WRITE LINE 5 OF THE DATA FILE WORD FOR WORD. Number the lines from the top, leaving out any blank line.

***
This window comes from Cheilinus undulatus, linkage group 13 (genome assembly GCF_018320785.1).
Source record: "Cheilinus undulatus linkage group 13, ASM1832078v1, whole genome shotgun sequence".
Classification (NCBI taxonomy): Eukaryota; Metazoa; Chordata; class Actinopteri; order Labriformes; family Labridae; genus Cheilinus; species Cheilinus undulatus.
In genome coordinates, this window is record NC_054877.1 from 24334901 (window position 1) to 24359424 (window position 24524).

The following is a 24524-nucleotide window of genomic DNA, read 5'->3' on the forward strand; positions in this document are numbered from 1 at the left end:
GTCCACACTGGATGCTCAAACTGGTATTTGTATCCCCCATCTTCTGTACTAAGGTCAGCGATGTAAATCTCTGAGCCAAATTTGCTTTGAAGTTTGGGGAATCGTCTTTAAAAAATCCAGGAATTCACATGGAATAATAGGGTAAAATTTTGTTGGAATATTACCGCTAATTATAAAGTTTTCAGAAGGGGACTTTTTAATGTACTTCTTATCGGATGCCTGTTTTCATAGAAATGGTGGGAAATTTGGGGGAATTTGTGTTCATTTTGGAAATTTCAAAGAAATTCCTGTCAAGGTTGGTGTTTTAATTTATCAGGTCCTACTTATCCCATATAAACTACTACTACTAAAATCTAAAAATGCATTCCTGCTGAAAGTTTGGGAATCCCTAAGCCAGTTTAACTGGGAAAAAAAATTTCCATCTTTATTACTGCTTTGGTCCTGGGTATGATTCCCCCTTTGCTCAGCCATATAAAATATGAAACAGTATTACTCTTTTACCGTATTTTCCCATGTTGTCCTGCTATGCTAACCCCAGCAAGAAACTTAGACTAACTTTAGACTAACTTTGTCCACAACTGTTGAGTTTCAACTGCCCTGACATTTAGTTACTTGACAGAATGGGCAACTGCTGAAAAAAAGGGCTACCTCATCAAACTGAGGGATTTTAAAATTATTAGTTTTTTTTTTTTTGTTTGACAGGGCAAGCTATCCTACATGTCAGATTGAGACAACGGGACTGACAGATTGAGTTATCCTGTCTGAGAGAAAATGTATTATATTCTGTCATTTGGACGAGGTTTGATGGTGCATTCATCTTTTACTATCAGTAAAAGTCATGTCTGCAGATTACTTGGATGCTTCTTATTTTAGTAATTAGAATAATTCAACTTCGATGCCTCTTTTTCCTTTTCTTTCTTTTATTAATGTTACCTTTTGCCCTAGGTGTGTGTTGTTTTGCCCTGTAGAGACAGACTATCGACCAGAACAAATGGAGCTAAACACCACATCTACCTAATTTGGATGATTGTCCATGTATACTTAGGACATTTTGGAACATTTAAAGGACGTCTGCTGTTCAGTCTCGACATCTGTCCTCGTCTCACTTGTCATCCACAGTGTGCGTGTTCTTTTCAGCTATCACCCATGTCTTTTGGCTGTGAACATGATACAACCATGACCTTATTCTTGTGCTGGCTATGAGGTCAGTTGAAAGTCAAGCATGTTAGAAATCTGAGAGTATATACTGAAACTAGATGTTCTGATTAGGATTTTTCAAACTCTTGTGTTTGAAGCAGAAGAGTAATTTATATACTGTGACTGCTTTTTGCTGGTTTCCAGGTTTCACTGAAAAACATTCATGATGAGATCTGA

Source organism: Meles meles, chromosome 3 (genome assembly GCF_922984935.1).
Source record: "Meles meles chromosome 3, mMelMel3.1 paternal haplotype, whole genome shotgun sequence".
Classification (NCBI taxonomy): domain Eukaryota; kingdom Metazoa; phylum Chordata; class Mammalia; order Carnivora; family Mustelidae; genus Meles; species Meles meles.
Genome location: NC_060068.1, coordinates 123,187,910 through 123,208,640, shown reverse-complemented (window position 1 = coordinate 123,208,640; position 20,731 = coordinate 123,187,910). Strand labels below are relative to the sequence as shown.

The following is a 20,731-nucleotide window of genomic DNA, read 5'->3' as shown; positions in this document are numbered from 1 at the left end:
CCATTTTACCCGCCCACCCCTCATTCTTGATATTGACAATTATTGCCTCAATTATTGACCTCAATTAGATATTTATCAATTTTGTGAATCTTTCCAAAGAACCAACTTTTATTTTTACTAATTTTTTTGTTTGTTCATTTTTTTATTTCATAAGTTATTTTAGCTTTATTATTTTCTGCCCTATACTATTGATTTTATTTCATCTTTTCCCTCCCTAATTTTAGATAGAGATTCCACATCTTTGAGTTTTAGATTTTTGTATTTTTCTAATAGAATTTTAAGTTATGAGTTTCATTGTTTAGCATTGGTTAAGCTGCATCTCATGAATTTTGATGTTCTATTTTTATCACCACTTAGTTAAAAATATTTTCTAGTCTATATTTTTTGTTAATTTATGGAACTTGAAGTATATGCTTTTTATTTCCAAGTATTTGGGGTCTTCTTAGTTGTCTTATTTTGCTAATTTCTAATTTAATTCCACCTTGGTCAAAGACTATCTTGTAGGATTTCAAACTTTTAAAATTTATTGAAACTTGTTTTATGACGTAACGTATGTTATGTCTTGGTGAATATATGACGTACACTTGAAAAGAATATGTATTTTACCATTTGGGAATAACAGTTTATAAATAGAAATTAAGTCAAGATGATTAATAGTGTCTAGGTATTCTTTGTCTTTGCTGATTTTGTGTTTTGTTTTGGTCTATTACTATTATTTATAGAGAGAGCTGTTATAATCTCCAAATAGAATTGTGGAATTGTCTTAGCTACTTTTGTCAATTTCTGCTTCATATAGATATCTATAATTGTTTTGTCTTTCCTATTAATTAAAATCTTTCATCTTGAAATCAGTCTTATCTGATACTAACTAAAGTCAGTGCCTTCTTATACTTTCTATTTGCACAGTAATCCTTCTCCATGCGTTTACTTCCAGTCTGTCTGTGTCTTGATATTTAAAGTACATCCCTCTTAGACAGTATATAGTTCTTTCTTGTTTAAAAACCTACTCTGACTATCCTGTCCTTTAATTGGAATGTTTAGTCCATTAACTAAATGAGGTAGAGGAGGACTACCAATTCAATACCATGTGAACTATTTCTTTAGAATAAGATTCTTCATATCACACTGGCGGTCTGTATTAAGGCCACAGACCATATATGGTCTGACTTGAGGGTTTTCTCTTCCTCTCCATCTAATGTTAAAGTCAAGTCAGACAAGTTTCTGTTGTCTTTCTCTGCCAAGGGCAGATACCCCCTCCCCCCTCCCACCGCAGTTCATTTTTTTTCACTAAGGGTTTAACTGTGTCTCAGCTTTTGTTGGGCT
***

The following is a 24524-nucleotide window of genomic DNA, read 5'->3' on the forward strand; positions in this document are numbered from 1 at the left end: